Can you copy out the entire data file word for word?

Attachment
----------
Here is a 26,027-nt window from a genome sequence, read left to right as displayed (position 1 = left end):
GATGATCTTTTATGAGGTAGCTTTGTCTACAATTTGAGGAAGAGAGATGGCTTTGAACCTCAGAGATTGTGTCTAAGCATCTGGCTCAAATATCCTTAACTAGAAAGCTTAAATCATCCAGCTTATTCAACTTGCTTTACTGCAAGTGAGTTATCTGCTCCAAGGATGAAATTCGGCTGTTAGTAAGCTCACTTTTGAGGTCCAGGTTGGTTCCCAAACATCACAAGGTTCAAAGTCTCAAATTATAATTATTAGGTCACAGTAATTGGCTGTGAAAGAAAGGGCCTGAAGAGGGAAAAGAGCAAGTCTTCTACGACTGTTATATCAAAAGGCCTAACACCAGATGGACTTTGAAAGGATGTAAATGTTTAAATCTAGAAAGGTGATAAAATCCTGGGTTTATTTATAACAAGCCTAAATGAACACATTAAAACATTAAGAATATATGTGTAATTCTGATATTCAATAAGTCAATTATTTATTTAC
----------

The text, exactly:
Here is a 26,027-nt window from a genome sequence, read left to right as displayed (position 1 = left end):
GATGATCTTTTATGAGGTAGCTTTGTCTACAATTTGAGGAAGAGAGATGGCTTTGAACCTCAGAGATTGTGTCTAAGCATCTGGCTCAAATATCCTTAACTAGAAAGCTTAAATCATCCAGCTTATTCAACTTGCTTTACTGCAAGTGAGTTATCTGCTCCAAGGATGAAATTCGGCTGTTAGTAAGCTCACTTTTGAGGTCCAGGTTGGTTCCCAAACATCACAAGGTTCAAAGTCTCAAATTATAATTATTAGGTCACAGTAATTGGCTGTGAAAGAAAGGGCCTGAAGAGGGAAAAGAGCAAGTCTTCTACGACTGTTATATCAAAAGGCCTAACACCAGATGGACTTTGAAAGGATGTAAATGTTTAAATCTAGAAAGGTGATAAAATCCTGGGTTTATTTATAACAAGCCTAAATGAACACATTAAAACATTAAGAATATATGTGTAATTCTGATATTCAATAAGTCAATTATTTATTTAC